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A map has shown that Britain was hotter than 99% of the world on Tuesday, as temperatures rose to a record 40C.
Meteorologist Ben Noll shared a map that outlined the extent of the heat in the UK over the past few days.
On Tuesday, a new record for the hottest day – 40.3C – was provisionally recorded in Coningsby, Lincolnshire.
The sweltering heat fuelled fires and widespread transport disruption.
The Met Office said 34 observation sites across England had provisionally broken the record, ranging from Bramham in West Yorkshire to Charlwood in Surrey, while a further five had equalled it.
A total of six sites, mostly in Greater London, saw temperatures reach or exceed 40C.
Scotland also experienced its hottest day on record, with the temperature reaching 34.8C in Charterhall in the Scottish Borders, Met Office provisional figures showed.
New Zealand meteorologist Noll tweeted a map that showed only a handful of places were hotter than the UK, including parts of France, the US, North Africa, the Middle East and Asia.
Noll wrote: "If you're shaded in blue on this map, then you're in the ~99% of Earth forecast to be cooler than the UK today."
Heatwaves are being made more intense, frequent and longer by climate change, and scientists said it would be "virtually impossible" for the UK to have experienced temperatures reaching 40C without human-driven global warming.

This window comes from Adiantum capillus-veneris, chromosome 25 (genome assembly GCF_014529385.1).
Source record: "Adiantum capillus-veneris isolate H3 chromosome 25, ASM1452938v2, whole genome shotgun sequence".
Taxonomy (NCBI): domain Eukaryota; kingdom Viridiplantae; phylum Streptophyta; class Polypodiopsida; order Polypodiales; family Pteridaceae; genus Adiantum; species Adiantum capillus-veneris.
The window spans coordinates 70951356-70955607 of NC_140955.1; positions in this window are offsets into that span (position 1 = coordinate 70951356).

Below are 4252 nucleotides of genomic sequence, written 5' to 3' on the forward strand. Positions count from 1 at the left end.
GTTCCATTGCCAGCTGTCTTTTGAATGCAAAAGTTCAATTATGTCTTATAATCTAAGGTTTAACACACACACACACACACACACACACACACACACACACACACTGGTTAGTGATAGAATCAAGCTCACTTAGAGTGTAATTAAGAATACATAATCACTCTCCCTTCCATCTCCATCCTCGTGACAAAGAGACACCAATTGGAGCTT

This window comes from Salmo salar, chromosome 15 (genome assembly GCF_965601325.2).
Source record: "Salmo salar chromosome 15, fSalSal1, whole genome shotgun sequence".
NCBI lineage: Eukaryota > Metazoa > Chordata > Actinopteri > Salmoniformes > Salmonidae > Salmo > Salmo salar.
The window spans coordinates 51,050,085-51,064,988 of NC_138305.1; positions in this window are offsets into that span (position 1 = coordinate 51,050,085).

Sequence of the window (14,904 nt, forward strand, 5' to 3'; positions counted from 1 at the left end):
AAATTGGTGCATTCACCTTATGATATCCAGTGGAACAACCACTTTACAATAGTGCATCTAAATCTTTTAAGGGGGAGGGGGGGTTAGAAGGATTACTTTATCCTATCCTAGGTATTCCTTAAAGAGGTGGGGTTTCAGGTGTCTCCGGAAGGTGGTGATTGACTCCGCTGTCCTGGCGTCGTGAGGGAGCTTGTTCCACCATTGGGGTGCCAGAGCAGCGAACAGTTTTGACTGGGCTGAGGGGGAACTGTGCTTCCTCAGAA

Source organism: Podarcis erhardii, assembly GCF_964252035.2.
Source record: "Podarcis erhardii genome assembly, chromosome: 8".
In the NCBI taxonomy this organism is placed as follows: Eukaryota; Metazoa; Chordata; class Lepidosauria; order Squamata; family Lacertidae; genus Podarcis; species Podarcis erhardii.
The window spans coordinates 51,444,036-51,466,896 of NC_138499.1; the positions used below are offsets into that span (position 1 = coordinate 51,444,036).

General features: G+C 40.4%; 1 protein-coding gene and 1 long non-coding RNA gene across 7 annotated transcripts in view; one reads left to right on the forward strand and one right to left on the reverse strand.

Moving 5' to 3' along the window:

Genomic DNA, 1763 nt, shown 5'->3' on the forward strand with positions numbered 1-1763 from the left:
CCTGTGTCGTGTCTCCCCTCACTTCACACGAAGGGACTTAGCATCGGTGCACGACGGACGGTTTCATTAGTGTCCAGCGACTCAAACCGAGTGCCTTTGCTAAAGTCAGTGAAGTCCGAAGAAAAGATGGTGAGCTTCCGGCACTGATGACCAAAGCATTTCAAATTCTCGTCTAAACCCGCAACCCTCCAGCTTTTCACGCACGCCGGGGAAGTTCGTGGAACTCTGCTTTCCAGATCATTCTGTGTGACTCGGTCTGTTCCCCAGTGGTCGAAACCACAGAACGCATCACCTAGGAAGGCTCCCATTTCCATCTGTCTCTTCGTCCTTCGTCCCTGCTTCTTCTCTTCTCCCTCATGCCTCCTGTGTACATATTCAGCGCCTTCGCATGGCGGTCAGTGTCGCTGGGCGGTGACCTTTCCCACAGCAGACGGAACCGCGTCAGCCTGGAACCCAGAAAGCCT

Watch: UK records 'highest-ever' temperature as heatwave scorches country
Professor Stephen Belcher, the Met Office’s chief scientist, warned temperatures would get more extreme in the future, and the only way to stabilise the climate was to cut greenhouse gas emissions to net zero.
Professor Tim Palmer, Royal Society research professor at University of Oxford, added: "What we as a global community cannot cope with is a deadly combination of high temperatures and high humidities where the human body cannot lose heat.
"That's the big story – the hell of Earth that may be awaiting us, caused by human-induced climate change.
"Heathrow's 40C-degree temperature is just a small sign of the path that we may now be on, to a world where these deadly events become commonplace in many parts of the subtropics and tropics.
"We in the UK will feel the effects of these deadly heatwaves only indirectly, from the inevitable tide of humanity migrating polewards trying to find some sort of relief."
It will be fresher for most places in the UK on Wednesday, although some parts of East Anglia will still see temperatures reach as high as 30C.
Wednesday’s rain, where it occurs, will be much heavier than on Tuesday, with a risk of localised surface water flooding, the Met Office said.